CBC Digital Archives CBC butterfly logo

CBC Archives has a new look: Please go to cbc.ca/archives to access the new site.

The page you are looking at will not be updated.

Should 18-year-olds vote?

The Story

"Why is the voting age not lowered to 18?" asks a young woman in this radio report from 1948. It's a highly debated issue in the '40s. At the 1948 Hansard Society youth conference, Agnes Macphail - Canada's first female member of Parliament - says the voting age should be lowered. "I think a person at age 18 is as mature as a great many people ever are," she answers, and the audience of young people laughs.MP John Diefenbaker is reluctant to say he supports the other side of the debate, but does suggest a few important points to think about. When Saskatchewan lowered the voting age to 18, he says, "a very small proportion" of those young people actually voted. 

Medium: Radio
Program: This Week
Broadcast Date: Nov. 13, 1948
Guest(s): John Diefenbaker, Agnes Macphail
Reporter: Bill Beatty
Duration: 4:32
Photo: National Archives of Canada

Did You know?

• The voting age in Canada had been 21 since before Confederation.
• After the Second World War, when many 18-year-old men bravely fought for the country, there was a clear movement to drop the voting age to 18.

• Mitchell Hepburn, leader of the Liberal Party of Ontario, believed lowering the voting age to 18 would bring the fresh new ideas of the younger generation to the table. He also implied that these younger voters would be more apt to vote Liberal or CCF, rather than Conservative: "Frankly, I would prefer to take the judgement of many young men and women of 18 than I would the judgement of a lot of hard-shelled old Tories," he said in a 1945 speech.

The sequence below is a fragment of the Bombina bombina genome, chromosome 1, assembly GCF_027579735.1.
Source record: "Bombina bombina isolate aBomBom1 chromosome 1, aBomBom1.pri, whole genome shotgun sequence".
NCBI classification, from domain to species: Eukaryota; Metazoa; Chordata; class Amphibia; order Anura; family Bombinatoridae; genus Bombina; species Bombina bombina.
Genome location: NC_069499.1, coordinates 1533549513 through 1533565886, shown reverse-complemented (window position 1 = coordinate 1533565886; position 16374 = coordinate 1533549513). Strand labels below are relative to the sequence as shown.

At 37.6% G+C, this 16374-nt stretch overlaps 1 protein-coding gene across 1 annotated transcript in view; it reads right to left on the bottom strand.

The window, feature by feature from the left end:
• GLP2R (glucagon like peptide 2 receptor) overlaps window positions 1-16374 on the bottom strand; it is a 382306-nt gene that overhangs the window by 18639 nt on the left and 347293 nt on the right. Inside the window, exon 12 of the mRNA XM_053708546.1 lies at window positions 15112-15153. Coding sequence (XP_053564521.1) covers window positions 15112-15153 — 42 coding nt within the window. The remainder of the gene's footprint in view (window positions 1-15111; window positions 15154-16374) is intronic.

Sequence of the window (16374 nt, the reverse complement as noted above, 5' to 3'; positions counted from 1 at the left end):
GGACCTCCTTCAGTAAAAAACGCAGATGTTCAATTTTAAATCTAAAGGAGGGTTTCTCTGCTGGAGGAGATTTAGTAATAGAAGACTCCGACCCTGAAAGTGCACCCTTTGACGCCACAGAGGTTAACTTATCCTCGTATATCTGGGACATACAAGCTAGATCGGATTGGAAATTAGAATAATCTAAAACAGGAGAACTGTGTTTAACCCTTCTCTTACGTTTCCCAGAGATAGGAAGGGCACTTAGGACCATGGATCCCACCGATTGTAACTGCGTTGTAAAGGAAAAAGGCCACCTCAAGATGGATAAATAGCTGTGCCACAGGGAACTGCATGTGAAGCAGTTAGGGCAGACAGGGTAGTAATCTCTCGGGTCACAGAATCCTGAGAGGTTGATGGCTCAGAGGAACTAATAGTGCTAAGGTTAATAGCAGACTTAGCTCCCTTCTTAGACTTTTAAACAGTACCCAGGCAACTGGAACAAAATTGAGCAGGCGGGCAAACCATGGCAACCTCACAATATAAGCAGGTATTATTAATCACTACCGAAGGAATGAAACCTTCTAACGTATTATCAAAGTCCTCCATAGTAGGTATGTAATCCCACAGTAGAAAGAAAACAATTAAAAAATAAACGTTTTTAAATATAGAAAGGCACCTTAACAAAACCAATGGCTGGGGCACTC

• The idea of lowering the voting age remained somewhat contentious from the 1940s until the early 1960s, as many Canadians were still reluctant to give younger people the vote. In a 1960 episode of CBC Radio's Assignment, regular Canadians were asked their opinion. Many thought the age should be lowered, but others were clearly opposed. One man, for instance, said the "teenage set" was "generally irresponsible," while another man interviewed simply stated "children do not reach the proper maturity until they're 21."

• Although dropping the voting age to 18 had been discussed for decades, the change didn't actually occur until 1970, under the Trudeau government. By this time, there was much less controversy surrounding the age change. Most Canadians agreed it was a sensible move. As A History of the Vote in Canada (1997) explains, "It was the '70s, the youth culture was at its height, and a general opening up of social and political life had begun as the politics of participation took hold."


Voting in Canada: How a Privilege Became a Right more